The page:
We have absolute right to do that.  I have an absolute right to call a national security.  We need strong borders.  We have to stop drugs and crime and criminals and human trafficking.  And we have to stop all of those things that a strong wall will stop.  I could call it a barrier, but I think I don't have to do that so much anymore.  We'll call it whatever we want.

But the point is that we have to have a stoppage.  Billions and billions of dollars of illicit things are pouring through our border.  And, you know, we talk about points of entry, and one of the things that we do have is a lot of money now from points of entry, because everything was given.  The money was given -- so much that you almost don’t know what to do with it -- by Congress.  But when it came to the wall, they wanted to hold back because it was politics.  That’s all it is.

     In fact, I hear the Democrats want to take down all walls along the southern border.  And if they do that, you're going to have a very different country.  But they're not going to do that.  They wouldn’t.  First of all, they won't do it because they know it's wrong.  They know walls are necessary, maybe more than we do.  But they're playing a political game.  And their new game is, "Let's take down all walls."  I saw where Beto wanted to take down walls.  I said -- they asked me, "What do you think?"  I said, "Well, I think that’s probably the end of his political career."

     We're doing very well on the wall.  We're building a lot of wall right now.  You know that.  In the valley, we're doing tremendous work in a very important area.  We have a lot more under negotiation right now.  We're working with the Army Corps of Engineers.  They're fantastic.  And a lot of great things are happening.

I think, in the end, we're going to be very successful with the lawsuit.  So it was filed -- it was filed in the Ninth Circuit.  And I actually think we might do very well, even in the Ninth Circuit, because it's an open and closed case.

I was put here for security -- whether it's Space Force, which we're doing today, or whether it's borders.  Because if our nation doesn’t have borders, we don’t have too much of a nation, especially when drugs and all of the things that -- you know better than anybody what's happening at the border.  It's a bad situation.  So I think we're going to do very well with the lawsuit.


     Q    Just one more on Vietnam.  You said -- you referred earlier to your meetings in Vietnam.  What do you want to achieve during that summit?

     THE PRESIDENT:  Well, I'd just like to see, ultimately, denuclearization of North Korea.  I think we will see that ultimately.  I have no pressing time schedule.  And I think a lot of people would like to see it go very quickly from the other side.

     I really believe that North Korea can be a tremendous economic power when this is solved.  Their location between Russia, China, and South Korea is unbelievable.  I think that North Korea and Chairman Kim have some very positive things in mind, and we'll soon find out.  But I'm in no rush.  There's no testing.  As long as there's not testing, I'm in no rush.  If there's testing, that’s another deal.  But there has been no testing.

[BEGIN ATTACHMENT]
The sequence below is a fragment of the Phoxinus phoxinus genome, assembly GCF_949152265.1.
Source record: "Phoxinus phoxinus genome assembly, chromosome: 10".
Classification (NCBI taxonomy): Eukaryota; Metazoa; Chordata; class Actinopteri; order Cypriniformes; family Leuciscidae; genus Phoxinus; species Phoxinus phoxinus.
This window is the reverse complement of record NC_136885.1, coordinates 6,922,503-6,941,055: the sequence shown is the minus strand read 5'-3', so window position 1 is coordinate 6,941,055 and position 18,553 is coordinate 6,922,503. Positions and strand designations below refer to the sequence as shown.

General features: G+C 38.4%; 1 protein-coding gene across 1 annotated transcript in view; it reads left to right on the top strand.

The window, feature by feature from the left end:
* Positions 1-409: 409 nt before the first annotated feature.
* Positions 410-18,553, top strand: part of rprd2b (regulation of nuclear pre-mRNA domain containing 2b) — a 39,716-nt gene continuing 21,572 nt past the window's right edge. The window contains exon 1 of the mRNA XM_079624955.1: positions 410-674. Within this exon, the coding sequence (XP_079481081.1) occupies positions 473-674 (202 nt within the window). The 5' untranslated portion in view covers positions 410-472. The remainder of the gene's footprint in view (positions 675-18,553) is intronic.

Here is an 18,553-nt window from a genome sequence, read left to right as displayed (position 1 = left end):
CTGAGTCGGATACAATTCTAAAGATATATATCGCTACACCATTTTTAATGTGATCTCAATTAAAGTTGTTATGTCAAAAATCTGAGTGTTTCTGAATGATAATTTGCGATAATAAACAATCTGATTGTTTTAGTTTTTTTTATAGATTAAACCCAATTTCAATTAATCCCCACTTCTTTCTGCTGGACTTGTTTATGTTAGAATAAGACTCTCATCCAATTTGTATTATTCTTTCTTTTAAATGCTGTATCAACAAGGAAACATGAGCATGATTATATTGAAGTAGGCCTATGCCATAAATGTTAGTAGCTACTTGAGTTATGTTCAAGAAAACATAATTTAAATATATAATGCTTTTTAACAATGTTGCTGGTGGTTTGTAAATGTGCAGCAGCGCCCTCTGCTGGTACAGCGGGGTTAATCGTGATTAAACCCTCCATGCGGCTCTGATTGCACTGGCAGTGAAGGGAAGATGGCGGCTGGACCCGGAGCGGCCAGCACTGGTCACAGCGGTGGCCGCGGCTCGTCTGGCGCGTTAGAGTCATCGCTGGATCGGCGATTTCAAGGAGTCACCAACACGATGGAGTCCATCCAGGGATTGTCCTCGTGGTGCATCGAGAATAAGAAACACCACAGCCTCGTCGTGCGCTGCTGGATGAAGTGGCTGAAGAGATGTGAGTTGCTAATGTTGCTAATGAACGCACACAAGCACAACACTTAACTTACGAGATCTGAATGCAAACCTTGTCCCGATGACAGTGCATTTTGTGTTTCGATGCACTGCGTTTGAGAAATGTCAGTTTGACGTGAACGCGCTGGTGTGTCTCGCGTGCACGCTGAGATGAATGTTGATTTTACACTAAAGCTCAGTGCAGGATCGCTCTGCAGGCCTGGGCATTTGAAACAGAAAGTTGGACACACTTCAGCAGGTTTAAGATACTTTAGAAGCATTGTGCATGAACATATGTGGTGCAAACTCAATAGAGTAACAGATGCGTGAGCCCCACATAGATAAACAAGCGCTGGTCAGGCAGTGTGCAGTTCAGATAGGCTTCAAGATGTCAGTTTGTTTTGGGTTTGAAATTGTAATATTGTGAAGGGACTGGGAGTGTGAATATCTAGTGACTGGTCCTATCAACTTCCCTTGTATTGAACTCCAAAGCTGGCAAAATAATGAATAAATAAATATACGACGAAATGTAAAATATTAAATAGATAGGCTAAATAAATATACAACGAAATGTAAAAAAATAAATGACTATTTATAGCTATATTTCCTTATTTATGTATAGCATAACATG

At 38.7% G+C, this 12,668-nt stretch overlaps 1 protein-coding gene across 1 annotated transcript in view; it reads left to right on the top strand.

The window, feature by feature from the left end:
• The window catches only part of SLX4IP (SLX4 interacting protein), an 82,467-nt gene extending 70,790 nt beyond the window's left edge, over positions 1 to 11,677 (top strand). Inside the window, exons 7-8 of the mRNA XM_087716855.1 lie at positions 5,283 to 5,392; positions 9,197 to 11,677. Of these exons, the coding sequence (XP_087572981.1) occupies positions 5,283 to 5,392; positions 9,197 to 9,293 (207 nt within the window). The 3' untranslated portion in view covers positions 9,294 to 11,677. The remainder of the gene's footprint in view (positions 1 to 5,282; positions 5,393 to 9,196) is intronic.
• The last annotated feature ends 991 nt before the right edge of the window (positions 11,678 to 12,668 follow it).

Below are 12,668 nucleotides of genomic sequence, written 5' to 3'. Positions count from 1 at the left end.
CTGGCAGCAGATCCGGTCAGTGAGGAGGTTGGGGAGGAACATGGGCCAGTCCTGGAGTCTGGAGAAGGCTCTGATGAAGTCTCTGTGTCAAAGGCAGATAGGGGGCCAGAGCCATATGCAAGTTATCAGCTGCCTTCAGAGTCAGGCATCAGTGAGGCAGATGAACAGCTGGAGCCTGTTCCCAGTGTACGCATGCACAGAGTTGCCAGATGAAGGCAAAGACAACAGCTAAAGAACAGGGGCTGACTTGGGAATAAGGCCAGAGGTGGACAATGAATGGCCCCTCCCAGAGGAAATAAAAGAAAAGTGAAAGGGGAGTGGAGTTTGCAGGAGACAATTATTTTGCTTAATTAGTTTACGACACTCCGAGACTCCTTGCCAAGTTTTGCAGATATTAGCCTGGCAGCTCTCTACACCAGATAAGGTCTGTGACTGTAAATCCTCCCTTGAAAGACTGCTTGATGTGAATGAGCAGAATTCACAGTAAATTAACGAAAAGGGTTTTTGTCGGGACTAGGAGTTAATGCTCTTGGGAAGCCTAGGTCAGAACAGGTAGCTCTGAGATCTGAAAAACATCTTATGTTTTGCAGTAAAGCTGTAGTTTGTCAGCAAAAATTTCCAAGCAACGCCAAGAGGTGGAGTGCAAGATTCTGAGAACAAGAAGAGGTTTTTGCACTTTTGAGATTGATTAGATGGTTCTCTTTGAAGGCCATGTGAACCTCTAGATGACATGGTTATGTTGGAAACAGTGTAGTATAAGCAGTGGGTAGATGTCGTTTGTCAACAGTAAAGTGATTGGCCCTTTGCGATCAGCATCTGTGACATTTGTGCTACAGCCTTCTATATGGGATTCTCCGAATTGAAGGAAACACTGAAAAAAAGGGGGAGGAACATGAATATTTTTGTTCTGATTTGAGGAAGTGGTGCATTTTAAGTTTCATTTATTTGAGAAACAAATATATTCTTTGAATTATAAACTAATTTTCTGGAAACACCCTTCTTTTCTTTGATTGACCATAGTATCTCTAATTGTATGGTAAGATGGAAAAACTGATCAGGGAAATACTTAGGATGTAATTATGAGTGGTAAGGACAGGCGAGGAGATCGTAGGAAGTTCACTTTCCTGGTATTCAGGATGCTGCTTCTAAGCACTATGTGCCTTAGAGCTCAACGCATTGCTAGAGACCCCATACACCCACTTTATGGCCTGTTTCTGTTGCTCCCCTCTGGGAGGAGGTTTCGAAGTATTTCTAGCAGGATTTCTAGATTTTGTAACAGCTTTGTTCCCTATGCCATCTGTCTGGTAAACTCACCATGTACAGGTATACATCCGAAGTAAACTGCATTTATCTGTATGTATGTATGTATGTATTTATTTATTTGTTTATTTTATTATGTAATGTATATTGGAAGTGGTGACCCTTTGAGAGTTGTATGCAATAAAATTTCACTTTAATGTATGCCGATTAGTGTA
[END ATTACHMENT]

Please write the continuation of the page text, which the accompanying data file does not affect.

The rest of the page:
If you look at the end of the Obama administration, it was a disaster what was going on.  You don’t have that right now; it's a much different feeling.  I think people have -- there's always danger, but I think people have a much different feeling.

     So I hope that very positive things are going to happen.  I think that it will be a very exciting couple of days.
     Thank you all very much.

     Q    Your reaction to Bernie Sanders running for President?

     THE PRESIDENT:  Oh, Bernie Sanders is running.  Yeah, that’s right.  Personally, I think he missed his time.  But I like Bernie because he's -- he is one person that, you know, on trade, he sort of would agree on trade.  I'm being very tough on trade.  He was tough on trade.  The problem is he doesn’t know what to do about it.  We're doing something very spectacular on trade.

But I wish Bernie well.  It will be interesting to see how he does.  I think what happened to Bernie maybe was not so nice.  I think he was taken advantage of.  He ran great four years ago, and he was not treated with respect by Clinton.  And that was too bad.  I thought what happened to Bernie Sanders four years ago was quite sad as it pertains to our country.  So we'll see how he does.

You've got a lot of people running, but only one person is going to win.  I hope you know who that person is.

     Goodbye, everybody. 

                              END                 2:31 P.M. EST


Text of Space Policy Directive-4: Establishment of the United States Space Force

Office of the Press Secretary

February 19, 2019

Space Policy Directive-4

                 AND BUDGET
                 SECURITY AFFAIRS
                 TECHNOLOGY POLICY

SUBJECT:        Establishment of the United States Space Force

    Section 1.  Introduction.  Space is integral to our way of life, our national security, and modern warfare.  Although United States space systems have historically maintained a technological advantage over those of our potential adversaries, those potential adversaries are now advancing their space capabilities and actively developing ways to deny our use of space in a crisis or conflict.  It is imperative that the United States adapt its national security organizations, policies, doctrine, and capabilities to deter aggression and protect our interests.  Toward that end, the Department of Defense shall take actions under existing authority to marshal its space resources to deter and counter threats in space, and to develop a legislative proposal to establish a United States Space Force as a sixth branch of the United States Armed Forces within the Department of the Air Force.  This is an important step toward a future military department for space.  Under this proposal, the United States Space Force would be authorized to organize, train, and equip military space forces of the United States to ensure unfettered access to, and freedom to operate in, space, and to provide vital capabilities to joint and coalition forces in peacetime and across the spectrum of conflict.